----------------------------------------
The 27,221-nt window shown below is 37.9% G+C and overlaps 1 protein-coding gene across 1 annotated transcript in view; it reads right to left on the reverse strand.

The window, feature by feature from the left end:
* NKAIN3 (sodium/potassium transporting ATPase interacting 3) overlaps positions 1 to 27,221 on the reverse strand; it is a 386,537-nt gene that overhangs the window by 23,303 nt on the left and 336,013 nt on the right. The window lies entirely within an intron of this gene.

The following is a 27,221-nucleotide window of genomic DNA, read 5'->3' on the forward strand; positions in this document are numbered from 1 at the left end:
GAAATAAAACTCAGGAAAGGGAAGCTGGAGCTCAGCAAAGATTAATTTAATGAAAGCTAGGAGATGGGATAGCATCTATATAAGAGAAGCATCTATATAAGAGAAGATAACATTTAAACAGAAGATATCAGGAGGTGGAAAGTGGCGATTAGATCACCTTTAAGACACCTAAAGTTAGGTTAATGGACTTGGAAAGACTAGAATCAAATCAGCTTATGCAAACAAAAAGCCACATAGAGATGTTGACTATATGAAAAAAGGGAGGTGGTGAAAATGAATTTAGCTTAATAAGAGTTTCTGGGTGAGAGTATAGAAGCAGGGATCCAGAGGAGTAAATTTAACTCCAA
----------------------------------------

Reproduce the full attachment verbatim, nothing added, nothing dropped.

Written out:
The 27,221-nt window shown below is 37.9% G+C and overlaps 1 protein-coding gene across 1 annotated transcript in view; it reads right to left on the reverse strand.

The window, feature by feature from the left end:
* NKAIN3 (sodium/potassium transporting ATPase interacting 3) overlaps positions 1 to 27,221 on the reverse strand; it is a 386,537-nt gene that overhangs the window by 23,303 nt on the left and 336,013 nt on the right. The window lies entirely within an intron of this gene.

The following is a 27,221-nucleotide window of genomic DNA, read 5'->3' on the forward strand; positions in this document are numbered from 1 at the left end:
GAAATAAAACTCAGGAAAGGGAAGCTGGAGCTCAGCAAAGATTAATTTAATGAAAGCTAGGAGATGGGATAGCATCTATATAAGAGAAGCATCTATATAAGAGAAGATAACATTTAAACAGAAGATATCAGGAGGTGGAAAGTGGCGATTAGATCACCTTTAAGACACCTAAAGTTAGGTTAATGGACTTGGAAAGACTAGAATCAAATCAGCTTATGCAAACAAAAAGCCACATAGAGATGTTGACTATATGAAAAAAGGGAGGTGGTGAAAATGAATTTAGCTTAATAAGAGTTTCTGGGTGAGAGTATAGAAGCAGGGATCCAGAGGAGTAAATTTAACTCCAA